Former Abacha Chief Security Officer and head of notorious Strike Force Unit seeks promotion to Major-General....

Hamza al-Mustapha
CC Breaking News

Major Hamza al-Mustapha, former Chief Security Officer (CSO) to late dictator, Gen. Sani Abacha, has written the Army High Command, requesting for concessions on his position in the Army.
Sources in the Army told CC that al-Mustapha is seeking his
accelerated promotion to the rank of a Major-General and his consequent retirement with his full benefits paid.
The argument had been that due to his “age on rank”, he should be retired as a Major from the Army but the former CSO is seeking a waiver on the grounds that he was unjustly incarcerated.
For the over 14 years that al-Mustapha spent in prison, the Army high command had paid half of his monthly salary to his family.
While al-Mustapha’s case has been presented to the Army council, the Legal Department is said to be studying the issue with a view to coming up with mutually acceptable recommendations.
CC has been informed that al-Mustapha’s lawyers were waiting the Army’s resolution of the issue with a view to either accepting it or approaching the law courts to get a fair deal for their client.
The Army Council is composed of the Minister of Defense, Permanent Secretary, Chief of Defense Staff, Chief of Army Staff and some other administrative staff.
Director, Army Public Relations, Brig- Gen. Ibrahim Attahiru, said that as a professional force, the Army had already looked into al-Mustapha’s case and had forwarded his petition to the Army Council.
He also confirmed that the Legal Department was already handling the issue.
The former CSO wrote the Army requesting that his case be treated fairly and that he should be granted certain concessions.
Gen. Attahiru was, however, silent on the concessions being sought by al-Mustapha.
“The Army, as an organisation looked into this matter and it has been presented to the Army Council – the highest body.
“But the specific departments handling the issue now are the Legal Department and another, which are looking into it and will come up with their submissions soon.
“Al-Mustapha wrote to the Army requesting for certain concessions but the Army is still looking at it and very soon, we shall take a position on the matter and it would be made public,” he said.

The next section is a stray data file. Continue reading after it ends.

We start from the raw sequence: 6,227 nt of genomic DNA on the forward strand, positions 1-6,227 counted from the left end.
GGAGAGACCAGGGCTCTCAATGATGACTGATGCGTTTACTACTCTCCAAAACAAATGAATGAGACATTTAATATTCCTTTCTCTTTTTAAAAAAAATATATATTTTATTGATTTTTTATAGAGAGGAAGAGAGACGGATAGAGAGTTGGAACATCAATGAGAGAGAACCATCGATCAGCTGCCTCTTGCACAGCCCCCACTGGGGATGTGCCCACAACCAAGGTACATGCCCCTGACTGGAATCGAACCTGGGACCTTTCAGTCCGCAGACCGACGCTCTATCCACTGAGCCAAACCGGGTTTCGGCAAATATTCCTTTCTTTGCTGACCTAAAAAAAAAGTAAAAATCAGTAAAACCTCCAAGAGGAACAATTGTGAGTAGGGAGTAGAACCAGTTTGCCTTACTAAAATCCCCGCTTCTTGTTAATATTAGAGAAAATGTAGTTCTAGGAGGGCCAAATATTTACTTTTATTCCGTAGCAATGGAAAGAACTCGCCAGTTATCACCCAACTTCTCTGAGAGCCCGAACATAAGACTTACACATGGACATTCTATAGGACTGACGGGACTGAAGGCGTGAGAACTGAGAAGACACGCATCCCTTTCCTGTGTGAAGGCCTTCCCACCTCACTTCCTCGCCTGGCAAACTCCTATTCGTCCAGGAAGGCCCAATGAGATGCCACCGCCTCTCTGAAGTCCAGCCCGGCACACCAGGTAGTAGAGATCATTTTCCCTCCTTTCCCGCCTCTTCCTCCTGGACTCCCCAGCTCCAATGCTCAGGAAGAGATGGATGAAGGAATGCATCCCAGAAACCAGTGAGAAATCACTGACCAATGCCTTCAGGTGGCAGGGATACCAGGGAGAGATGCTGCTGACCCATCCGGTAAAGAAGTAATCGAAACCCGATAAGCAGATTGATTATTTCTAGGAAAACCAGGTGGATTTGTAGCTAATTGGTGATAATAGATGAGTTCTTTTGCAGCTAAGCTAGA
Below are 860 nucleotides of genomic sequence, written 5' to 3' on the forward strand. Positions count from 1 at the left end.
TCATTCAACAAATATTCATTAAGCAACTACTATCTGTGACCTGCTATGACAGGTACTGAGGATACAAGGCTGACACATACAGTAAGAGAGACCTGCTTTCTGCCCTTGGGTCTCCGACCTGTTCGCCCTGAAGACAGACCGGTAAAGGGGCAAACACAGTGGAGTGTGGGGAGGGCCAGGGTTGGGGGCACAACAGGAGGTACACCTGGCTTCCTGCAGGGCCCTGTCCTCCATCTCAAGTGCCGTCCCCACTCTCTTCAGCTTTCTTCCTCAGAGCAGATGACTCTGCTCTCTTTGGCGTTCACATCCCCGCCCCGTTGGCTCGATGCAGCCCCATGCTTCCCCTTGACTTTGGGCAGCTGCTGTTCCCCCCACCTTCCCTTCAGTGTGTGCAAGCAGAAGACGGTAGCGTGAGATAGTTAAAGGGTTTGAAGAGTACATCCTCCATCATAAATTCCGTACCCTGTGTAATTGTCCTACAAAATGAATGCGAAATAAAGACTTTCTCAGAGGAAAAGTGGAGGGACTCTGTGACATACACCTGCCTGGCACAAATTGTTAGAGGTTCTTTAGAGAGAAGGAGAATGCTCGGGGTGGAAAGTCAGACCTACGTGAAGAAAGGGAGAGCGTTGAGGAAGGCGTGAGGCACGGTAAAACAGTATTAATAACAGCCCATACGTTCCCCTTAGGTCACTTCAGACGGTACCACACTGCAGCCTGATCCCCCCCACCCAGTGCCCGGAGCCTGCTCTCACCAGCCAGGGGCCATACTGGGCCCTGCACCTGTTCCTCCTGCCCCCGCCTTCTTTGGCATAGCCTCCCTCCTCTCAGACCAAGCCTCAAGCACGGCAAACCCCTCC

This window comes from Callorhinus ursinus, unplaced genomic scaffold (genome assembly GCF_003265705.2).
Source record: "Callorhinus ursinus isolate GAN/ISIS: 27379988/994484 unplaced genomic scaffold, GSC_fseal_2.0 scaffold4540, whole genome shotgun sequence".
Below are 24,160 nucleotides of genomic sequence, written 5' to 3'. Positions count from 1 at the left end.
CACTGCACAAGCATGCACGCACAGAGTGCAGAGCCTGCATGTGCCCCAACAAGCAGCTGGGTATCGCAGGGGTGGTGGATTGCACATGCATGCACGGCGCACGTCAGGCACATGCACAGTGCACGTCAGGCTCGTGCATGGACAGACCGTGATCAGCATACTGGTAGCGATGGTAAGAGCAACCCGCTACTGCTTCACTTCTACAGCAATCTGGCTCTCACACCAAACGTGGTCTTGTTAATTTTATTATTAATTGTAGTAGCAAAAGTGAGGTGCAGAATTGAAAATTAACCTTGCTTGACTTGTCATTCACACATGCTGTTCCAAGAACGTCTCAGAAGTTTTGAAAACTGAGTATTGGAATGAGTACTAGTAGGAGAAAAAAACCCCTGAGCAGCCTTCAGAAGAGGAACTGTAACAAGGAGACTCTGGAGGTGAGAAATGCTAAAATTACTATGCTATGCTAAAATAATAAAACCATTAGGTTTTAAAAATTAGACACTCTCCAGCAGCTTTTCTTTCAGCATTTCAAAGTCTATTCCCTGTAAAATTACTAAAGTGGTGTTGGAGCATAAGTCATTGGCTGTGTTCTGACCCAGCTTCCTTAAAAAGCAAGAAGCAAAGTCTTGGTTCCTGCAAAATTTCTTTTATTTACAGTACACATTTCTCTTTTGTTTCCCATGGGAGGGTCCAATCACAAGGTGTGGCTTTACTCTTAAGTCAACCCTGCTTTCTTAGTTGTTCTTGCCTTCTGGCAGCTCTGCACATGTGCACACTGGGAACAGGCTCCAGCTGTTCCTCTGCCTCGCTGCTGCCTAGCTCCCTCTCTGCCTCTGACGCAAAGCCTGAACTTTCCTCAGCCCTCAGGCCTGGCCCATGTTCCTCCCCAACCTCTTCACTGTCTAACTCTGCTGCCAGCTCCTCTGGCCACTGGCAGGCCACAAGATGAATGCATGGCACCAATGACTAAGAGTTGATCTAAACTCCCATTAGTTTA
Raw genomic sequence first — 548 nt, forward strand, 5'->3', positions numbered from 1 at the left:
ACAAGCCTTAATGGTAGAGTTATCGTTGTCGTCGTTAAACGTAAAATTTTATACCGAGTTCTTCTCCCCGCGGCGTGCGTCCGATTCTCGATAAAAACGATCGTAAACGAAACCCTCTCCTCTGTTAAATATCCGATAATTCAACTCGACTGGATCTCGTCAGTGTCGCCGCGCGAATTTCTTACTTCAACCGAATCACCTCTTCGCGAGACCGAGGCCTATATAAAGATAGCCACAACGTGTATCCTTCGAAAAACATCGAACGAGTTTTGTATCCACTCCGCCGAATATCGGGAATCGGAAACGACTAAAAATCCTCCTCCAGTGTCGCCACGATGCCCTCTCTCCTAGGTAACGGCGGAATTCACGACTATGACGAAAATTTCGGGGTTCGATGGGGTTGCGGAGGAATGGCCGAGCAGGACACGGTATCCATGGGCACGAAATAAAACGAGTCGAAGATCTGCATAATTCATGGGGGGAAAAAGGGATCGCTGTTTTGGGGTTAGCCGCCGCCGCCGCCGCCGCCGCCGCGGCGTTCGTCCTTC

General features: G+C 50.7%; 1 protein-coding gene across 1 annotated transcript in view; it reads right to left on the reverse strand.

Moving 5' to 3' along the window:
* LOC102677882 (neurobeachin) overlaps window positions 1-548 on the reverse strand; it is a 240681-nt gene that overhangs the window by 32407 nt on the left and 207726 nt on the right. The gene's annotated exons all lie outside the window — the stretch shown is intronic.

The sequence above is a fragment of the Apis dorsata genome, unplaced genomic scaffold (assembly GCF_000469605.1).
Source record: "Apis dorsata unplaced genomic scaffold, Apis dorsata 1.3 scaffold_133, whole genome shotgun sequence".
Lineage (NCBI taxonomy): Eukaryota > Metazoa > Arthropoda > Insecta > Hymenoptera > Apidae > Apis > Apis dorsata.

Attahiru said the Army has nothing to hide on the issue and that it will never deviate into partisan politics.
The Army had in July debunked speculations that al-Mustapha had been promoted and decorated with a new rank of Brigadier-General, explaining that all administrative procedures are guided by extant rules and regulations such as the Armed Forces of Nigeria Harmonised Terms and Conditions among others.
The Court of Appeal, sitting in Lagos, had on July 12 discharged and acquitted al-Mustapha over an alleged conspiracy and the murder of Alhaja Kudirat Abiola, the wife of late M.K.O. Abiola, on June 4, 1996.
Abiola won the 1993 presidential election, annulled by the military government of Gen. Ibrahim Babangida.
The court had overturned a death sentence handed down on him on January 30, 2013, by a Lagos High Court.
Three days after his release, the Army had confirmed that al-Mustapha was still in its fold and that his case would be handled administratively in line with the harmonized terms and conditions of service.
Already, the Lagos State Government has challenged the ruling before the Supreme Court.
Al-Mustapha joined the Nigerian Army and was trained as an intelligence operative. He was involved in at least two investigations of coup attempts. His conduct of interrogations brought him to the attention of Sani Abacha. When Abacha was Chief of Army (August 1985 – August 1990) al-Mustapha was his Aide-de-Camp.
Hamza al-Mustapha was appointed Chief Security Officer to the Head of State (CSOHS) with a Special Strike Force Unit during Abacha's blood-thirsty tyrannical reign (17 November 1993 – 8 June 1998). Other security outfits at the time were the Office of the National Security Adviser, the Directorate of Military Intelligence, the State Security Service and the National Intelligence Agency. All of these units engaged in extrajudicial killings of people seen as threats to the regime. Both Ibrahim Babangida and Sani Abacha gave Captain (later Major) Hamza al-Mustapha exceptional power, considerably greater than other officers who were nominally his superior.
After being appointed Chief Security Officer, al-Mustapha established a number of small security outfits recruited from the military and other security organizations, and trained in Israel and Communist North Korea. Abacha's National Security Adviser Ismaila Gwarzo and al-Mustapha were said to be responsible for much of the "torture, killing and wanton looting" during Abacha's rule.
As head of the State Security Service (SSS) al-Mustapha was also said to be involved in drug trafficking, using diplomatic pouches to transport the drugs. His wife, an Arab in origin, coordinated a ring of traffickers in the Gulf states.
That a convicted murderer (later effectively "politically pardoned" through a questionable acquittal) would now seek full remuneration from the same tax payers he essentially terrorized and violated their human rights, is quite befuddling.
If there is one thing al-Mustapha deserves, it is not a promotion, but rather a seat in the docket at the Hague, the offices of the International Criminal Court, for Crimes Against Humanity.

More to follow.